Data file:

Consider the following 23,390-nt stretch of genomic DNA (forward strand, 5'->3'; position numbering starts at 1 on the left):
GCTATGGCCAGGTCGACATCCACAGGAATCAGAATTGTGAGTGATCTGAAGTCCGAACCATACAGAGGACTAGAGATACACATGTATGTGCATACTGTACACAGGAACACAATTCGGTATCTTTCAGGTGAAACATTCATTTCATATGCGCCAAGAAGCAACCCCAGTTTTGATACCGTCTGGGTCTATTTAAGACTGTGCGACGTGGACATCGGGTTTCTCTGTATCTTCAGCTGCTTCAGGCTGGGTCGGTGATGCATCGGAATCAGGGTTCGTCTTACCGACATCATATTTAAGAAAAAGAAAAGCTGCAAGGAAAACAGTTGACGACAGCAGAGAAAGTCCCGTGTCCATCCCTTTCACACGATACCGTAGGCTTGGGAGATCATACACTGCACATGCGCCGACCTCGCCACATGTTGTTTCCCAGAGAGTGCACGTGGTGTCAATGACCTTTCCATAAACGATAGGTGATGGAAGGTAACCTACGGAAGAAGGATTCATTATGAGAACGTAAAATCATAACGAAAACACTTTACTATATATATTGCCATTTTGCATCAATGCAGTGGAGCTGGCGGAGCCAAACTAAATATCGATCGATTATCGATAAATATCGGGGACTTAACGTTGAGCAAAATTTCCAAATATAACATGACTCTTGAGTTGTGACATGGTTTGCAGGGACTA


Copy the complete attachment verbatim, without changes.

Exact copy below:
Consider the following 23,390-nt stretch of genomic DNA (forward strand, 5'->3'; position numbering starts at 1 on the left):
GCTATGGCCAGGTCGACATCCACAGGAATCAGAATTGTGAGTGATCTGAAGTCCGAACCATACAGAGGACTAGAGATACACATGTATGTGCATACTGTACACAGGAACACAATTCGGTATCTTTCAGGTGAAACATTCATTTCATATGCGCCAAGAAGCAACCCCAGTTTTGATACCGTCTGGGTCTATTTAAGACTGTGCGACGTGGACATCGGGTTTCTCTGTATCTTCAGCTGCTTCAGGCTGGGTCGGTGATGCATCGGAATCAGGGTTCGTCTTACCGACATCATATTTAAGAAAAAGAAAAGCTGCAAGGAAAACAGTTGACGACAGCAGAGAAAGTCCCGTGTCCATCCCTTTCACACGATACCGTAGGCTTGGGAGATCATACACTGCACATGCGCCGACCTCGCCACATGTTGTTTCCCAGAGAGTGCACGTGGTGTCAATGACCTTTCCATAAACGATAGGTGATGGAAGGTAACCTACGGAAGAAGGATTCATTATGAGAACGTAAAATCATAACGAAAACACTTTACTATATATATTGCCATTTTGCATCAATGCAGTGGAGCTGGCGGAGCCAAACTAAATATCGATCGATTATCGATAAATATCGGGGACTTAACGTTGAGCAAAATTTCCAAATATAACATGACTCTTGAGTTGTGACATGGTTTGCAGGGACTA